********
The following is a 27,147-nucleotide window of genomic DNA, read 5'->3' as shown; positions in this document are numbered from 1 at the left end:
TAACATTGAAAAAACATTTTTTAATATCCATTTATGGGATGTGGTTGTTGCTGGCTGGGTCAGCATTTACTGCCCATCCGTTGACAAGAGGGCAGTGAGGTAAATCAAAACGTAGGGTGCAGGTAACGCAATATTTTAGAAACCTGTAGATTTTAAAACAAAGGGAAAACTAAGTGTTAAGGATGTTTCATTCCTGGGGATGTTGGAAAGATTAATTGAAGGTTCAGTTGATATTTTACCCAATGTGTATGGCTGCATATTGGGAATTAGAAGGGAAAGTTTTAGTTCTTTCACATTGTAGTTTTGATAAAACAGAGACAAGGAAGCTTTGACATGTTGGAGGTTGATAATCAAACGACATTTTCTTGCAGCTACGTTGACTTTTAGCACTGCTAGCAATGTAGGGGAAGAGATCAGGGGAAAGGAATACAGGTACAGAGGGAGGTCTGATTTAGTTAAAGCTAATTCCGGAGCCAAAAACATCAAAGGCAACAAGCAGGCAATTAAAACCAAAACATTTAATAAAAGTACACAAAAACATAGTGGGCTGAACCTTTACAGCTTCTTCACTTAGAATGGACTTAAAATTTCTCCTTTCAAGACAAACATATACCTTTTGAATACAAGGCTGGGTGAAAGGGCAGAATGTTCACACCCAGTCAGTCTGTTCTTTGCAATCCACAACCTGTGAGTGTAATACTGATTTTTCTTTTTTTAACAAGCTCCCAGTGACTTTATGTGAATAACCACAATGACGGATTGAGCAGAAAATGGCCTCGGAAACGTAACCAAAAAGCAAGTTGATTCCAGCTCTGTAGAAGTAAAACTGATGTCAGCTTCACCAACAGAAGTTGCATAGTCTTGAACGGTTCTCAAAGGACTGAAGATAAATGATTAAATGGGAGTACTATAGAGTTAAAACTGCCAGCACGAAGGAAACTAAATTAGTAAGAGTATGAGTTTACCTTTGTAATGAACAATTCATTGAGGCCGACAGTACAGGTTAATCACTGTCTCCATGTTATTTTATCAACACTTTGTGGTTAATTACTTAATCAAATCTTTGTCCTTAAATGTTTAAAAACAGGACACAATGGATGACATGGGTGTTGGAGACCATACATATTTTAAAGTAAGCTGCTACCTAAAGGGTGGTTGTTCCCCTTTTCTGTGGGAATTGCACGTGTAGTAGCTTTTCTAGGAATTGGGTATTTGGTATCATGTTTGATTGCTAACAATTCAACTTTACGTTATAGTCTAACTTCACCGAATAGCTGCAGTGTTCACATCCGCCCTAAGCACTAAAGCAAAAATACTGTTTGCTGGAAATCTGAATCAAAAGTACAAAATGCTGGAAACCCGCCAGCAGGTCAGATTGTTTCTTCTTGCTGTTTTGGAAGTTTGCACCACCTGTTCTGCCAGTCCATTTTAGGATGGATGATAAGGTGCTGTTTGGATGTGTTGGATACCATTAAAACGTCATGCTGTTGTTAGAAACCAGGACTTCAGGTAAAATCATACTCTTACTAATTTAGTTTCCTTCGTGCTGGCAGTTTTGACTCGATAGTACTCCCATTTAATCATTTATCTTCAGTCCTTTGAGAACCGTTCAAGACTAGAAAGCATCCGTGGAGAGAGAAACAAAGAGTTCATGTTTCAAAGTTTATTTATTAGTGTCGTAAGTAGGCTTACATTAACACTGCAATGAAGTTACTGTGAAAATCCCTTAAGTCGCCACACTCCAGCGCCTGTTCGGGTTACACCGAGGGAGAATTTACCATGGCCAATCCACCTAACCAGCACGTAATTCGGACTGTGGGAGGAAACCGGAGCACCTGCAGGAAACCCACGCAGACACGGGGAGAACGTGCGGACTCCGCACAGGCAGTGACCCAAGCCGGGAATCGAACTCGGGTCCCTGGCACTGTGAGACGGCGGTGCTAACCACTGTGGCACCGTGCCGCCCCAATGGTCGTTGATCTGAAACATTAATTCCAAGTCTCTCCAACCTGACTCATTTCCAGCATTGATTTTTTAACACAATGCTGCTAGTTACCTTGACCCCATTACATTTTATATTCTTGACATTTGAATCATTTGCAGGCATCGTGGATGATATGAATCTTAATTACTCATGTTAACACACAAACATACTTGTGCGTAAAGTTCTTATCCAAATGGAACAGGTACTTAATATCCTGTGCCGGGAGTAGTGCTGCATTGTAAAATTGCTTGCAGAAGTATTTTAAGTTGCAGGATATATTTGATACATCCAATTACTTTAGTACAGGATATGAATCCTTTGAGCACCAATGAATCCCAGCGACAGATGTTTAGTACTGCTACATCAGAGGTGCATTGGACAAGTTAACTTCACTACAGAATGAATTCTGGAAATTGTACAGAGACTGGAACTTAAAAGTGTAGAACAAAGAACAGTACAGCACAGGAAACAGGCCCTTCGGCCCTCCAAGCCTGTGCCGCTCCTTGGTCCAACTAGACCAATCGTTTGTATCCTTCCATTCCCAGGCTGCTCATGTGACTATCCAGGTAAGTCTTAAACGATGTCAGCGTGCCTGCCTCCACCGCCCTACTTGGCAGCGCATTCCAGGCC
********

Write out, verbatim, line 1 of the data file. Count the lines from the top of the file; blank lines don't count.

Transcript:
The following is a 27,147-nucleotide window of genomic DNA, read 5'->3' as shown; positions in this document are numbered from 1 at the left end: